The FIDE Arbiters commission have introduce a scheduled set of fees for Arbiters. For now they are listed below, comments to come later
A titled active Arbiter (International Arbiter or FIDE Arbiter) and a National Arbiter
working in a FIDE rated tournament shall be charged with a “licence fee”.
The licence will be valid for life, on the condition the arbiter remains an active
arbiter, and will be in effect from the day after FIDE has received the fee.
The licence fee for National Arbiters is valid for life.
If a National Arbiter is awarded the title of “FIDE Arbiter” the licence fee for this
title has to be paid to FIDE.
If an arbiter upgrades his/her category only the difference between the category
fee has to be paid to FIDE.
If a “FIDE Arbiter” achieves the title of “International Arbiter”, the fee for the new
title has to be paid to FIDE.
The licence fee will be:
a) for A’ Category Arbiters (only IAs):
b) for B’ Category Arbiters (only IAs):
c) for C’ Category Arbiters:
d) for D’ Category Arbiters:
e) for National Arbiters
Failure to pay the licence fee will lead to exclusion from the FIDE Arbiters’ list.
The Arbiters’ licence will come into effect from 01. 01. 2013.
From 01. 01. 2013 all arbiters of FIDE rated tournaments shall be licensed.
An arbiter who has become inactive (see annex 2, articles 1.3 and 1.4) is
considered not to be licensed any more.
In order to be active again the arbiter has to pay for a new licence.
If the article 6.6 is not fulfilled, the tournaments shall not be rated.
From 01. 01. 2013 the licence fee will be charged together with the application
fee for all awarded arbiter titles.
Wednesday, April 13, 2011
If you have looked at the latest set of Dutch Pairing Rules in the FIDE handbook, you might notice a couple of additions. In the "Introductory remarks and Definitions" Section (Section A) a couple of clauses have been added to A7. They are
It turns out that these clauses have been part of the rules since 2001, but were only included in the handbook this year (I have no idea why btw). But now that they are there what do they mean?
I asked this question of the Chairman of the FIDE Swiss Pairing Program Committee, Christian Krause. He said that what these rules do is deal with the case where a player hasn't played the same number of rounds as other players in the same score bracket (through byes or forfeits). For example, in pairing an even numbered round a player may have played an even number of games (eg only played 4 of the previous 5 rounds), the players mild colour preference (ie opposite the last colour played if they have had 2 whites and 2 blacks), shall be used to calculate x (the number of pairings in a group that do not satisfy all colour preferences), rather than treating the colour preference as 0 or undefined.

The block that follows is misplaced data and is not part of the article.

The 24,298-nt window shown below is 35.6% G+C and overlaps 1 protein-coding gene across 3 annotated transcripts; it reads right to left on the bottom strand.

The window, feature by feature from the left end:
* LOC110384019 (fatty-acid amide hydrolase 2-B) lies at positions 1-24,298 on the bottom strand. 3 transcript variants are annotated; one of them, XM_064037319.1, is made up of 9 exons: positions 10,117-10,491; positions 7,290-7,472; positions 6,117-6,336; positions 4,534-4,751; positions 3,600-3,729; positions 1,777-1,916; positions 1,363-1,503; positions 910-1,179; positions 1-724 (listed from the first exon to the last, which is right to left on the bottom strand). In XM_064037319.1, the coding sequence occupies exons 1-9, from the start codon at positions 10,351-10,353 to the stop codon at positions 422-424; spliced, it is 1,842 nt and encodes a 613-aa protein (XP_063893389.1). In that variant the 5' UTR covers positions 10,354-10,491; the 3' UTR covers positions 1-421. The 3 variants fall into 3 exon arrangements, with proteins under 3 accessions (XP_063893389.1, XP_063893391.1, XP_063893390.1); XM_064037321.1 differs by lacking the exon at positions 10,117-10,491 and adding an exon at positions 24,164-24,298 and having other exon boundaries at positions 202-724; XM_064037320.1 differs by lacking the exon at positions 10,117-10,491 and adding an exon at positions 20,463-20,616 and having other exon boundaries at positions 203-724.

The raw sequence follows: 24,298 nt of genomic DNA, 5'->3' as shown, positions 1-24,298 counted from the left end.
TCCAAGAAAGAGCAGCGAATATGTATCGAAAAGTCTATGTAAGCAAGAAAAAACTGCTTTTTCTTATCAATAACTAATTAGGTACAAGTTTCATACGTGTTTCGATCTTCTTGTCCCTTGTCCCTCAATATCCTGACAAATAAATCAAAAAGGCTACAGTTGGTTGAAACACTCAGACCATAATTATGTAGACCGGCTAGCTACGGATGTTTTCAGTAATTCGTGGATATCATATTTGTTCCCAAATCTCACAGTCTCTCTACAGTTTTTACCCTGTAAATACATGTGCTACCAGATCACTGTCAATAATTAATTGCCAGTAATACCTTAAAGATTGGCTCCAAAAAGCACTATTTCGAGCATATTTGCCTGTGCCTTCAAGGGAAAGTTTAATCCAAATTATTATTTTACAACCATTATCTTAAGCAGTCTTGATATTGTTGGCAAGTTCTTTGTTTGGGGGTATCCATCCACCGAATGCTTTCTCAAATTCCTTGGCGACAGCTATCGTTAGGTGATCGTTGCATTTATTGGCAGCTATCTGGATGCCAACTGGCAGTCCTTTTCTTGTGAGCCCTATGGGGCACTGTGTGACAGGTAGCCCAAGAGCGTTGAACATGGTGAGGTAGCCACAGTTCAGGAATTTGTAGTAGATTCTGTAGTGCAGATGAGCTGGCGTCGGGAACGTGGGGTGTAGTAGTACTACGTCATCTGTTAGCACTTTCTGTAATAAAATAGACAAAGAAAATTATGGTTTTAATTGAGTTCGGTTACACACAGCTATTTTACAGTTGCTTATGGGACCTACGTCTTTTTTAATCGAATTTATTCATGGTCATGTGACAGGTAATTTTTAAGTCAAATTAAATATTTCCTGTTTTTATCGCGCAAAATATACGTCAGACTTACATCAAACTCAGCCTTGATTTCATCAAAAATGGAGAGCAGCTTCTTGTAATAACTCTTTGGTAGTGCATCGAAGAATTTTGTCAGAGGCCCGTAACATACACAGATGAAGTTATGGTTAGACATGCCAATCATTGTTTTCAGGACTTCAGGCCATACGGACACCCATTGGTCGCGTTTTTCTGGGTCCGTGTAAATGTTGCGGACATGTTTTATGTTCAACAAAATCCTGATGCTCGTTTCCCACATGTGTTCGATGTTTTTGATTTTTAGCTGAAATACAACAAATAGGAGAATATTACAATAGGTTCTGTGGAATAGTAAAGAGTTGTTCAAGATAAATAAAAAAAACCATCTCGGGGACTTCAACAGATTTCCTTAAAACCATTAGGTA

Tuesday, April 12, 2011
The 2011 Dubbo Open ran pretty smoothly, with only a couple of minor arbiting issues to deal with. But I did come across something I've never personally witnessed before (although I have heard reports of it happening elsewhere).
On the lower boards there was game where one side was easily winning. The player was 2 queens ahead and was a few moves away from mate. She clearly new what she was doing but at one point ,after moving, she simply asked he opponent "Would you like to resign?" in the same manner you would offer a draw. The opponent said "No" and the game soon reached its conclusion.
It was a minor breach of the rules ("disturbing your opponent") and I did not interfere. But if such an 'offer' was allowed in the rules, I wonder how you would signify it on your scores sheet?